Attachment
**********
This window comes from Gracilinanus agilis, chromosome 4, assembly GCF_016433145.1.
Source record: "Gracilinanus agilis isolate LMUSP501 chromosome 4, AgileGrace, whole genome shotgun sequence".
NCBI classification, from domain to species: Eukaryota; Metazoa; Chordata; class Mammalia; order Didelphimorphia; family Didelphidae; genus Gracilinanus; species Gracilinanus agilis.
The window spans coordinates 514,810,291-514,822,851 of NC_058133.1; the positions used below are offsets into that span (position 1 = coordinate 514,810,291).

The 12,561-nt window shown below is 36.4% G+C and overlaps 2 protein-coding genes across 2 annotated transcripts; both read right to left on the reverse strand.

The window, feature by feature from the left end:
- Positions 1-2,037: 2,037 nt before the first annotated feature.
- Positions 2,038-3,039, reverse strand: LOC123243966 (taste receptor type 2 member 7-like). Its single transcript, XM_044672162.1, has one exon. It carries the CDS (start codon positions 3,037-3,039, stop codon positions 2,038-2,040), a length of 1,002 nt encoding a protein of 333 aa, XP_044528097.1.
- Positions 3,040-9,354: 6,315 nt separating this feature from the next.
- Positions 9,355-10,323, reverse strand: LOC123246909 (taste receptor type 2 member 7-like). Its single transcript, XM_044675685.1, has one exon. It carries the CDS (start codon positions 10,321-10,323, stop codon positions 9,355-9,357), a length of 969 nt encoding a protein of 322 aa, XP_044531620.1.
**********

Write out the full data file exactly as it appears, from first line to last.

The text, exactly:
This window comes from Gracilinanus agilis, chromosome 4, assembly GCF_016433145.1.
Source record: "Gracilinanus agilis isolate LMUSP501 chromosome 4, AgileGrace, whole genome shotgun sequence".
NCBI classification, from domain to species: Eukaryota; Metazoa; Chordata; class Mammalia; order Didelphimorphia; family Didelphidae; genus Gracilinanus; species Gracilinanus agilis.
The window spans coordinates 514,810,291-514,822,851 of NC_058133.1; the positions used below are offsets into that span (position 1 = coordinate 514,810,291).

The 12,561-nt window shown below is 36.4% G+C and overlaps 2 protein-coding genes across 2 annotated transcripts; both read right to left on the reverse strand.

The window, feature by feature from the left end:
- Positions 1-2,037: 2,037 nt before the first annotated feature.
- Positions 2,038-3,039, reverse strand: LOC123243966 (taste receptor type 2 member 7-like). Its single transcript, XM_044672162.1, has one exon. It carries the CDS (start codon positions 3,037-3,039, stop codon positions 2,038-2,040), a length of 1,002 nt encoding a protein of 333 aa, XP_044528097.1.
- Positions 3,040-9,354: 6,315 nt separating this feature from the next.
- Positions 9,355-10,323, reverse strand: LOC123246909 (taste receptor type 2 member 7-like). Its single transcript, XM_044675685.1, has one exon. It carries the CDS (start codon positions 10,321-10,323, stop codon positions 9,355-9,357), a length of 969 nt encoding a protein of 322 aa, XP_044531620.1.